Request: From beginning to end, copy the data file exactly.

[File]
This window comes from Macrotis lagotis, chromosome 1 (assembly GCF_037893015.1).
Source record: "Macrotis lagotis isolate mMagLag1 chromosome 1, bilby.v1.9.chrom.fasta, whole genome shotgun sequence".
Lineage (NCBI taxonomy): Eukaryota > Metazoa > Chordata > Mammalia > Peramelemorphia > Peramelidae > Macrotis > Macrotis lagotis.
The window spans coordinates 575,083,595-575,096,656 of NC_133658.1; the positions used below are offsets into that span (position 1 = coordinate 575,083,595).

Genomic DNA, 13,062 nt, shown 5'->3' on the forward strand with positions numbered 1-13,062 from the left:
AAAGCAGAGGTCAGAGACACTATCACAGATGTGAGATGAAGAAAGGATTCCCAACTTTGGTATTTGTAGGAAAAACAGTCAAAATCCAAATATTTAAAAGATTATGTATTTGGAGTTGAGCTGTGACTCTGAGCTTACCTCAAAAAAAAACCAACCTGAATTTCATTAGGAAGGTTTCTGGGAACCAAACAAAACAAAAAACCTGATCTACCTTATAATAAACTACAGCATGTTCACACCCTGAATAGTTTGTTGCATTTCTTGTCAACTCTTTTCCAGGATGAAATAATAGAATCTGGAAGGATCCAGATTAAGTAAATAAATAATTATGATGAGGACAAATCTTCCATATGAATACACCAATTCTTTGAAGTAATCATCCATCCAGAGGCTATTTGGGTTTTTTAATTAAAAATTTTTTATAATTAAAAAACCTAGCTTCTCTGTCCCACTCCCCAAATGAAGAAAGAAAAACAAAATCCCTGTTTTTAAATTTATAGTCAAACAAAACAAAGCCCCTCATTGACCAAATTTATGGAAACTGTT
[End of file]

This window comes from Macrotis lagotis, chromosome 1 (assembly GCF_037893015.1).
Source record: "Macrotis lagotis isolate mMagLag1 chromosome 1, bilby.v1.9.chrom.fasta, whole genome shotgun sequence".
Lineage (NCBI taxonomy): Eukaryota > Metazoa > Chordata > Mammalia > Peramelemorphia > Peramelidae > Macrotis > Macrotis lagotis.
The window spans coordinates 575,083,595-575,096,656 of NC_133658.1; the positions used below are offsets into that span (position 1 = coordinate 575,083,595).

Genomic DNA, 13,062 nt, shown 5'->3' on the forward strand with positions numbered 1-13,062 from the left:
AAAGCAGAGGTCAGAGACACTATCACAGATGTGAGATGAAGAAAGGATTCCCAACTTTGGTATTTGTAGGAAAAACAGTCAAAATCCAAATATTTAAAAGATTATGTATTTGGAGTTGAGCTGTGACTCTGAGCTTACCTCAAAAAAAAACCAACCTGAATTTCATTAGGAAGGTTTCTGGGAACCAAACAAAACAAAAAACCTGATCTACCTTATAATAAACTACAGCATGTTCACACCCTGAATAGTTTGTTGCATTTCTTGTCAACTCTTTTCCAGGATGAAATAATAGAATCTGGAAGGATCCAGATTAAGTAAATAAATAATTATGATGAGGACAAATCTTCCATATGAATACACCAATTCTTTGAAGTAATCATCCATCCAGAGGCTATTTGGGTTTTTTAATTAAAAATTTTTTATAATTAAAAAACCTAGCTTCTCTGTCCCACTCCCCAAATGAAGAAAGAAAAACAAAATCCCTGTTTTTAAATTTATAGTCAAACAAAACAAAGCCCCTCATTGACCAAATTTATGGAAACTGTT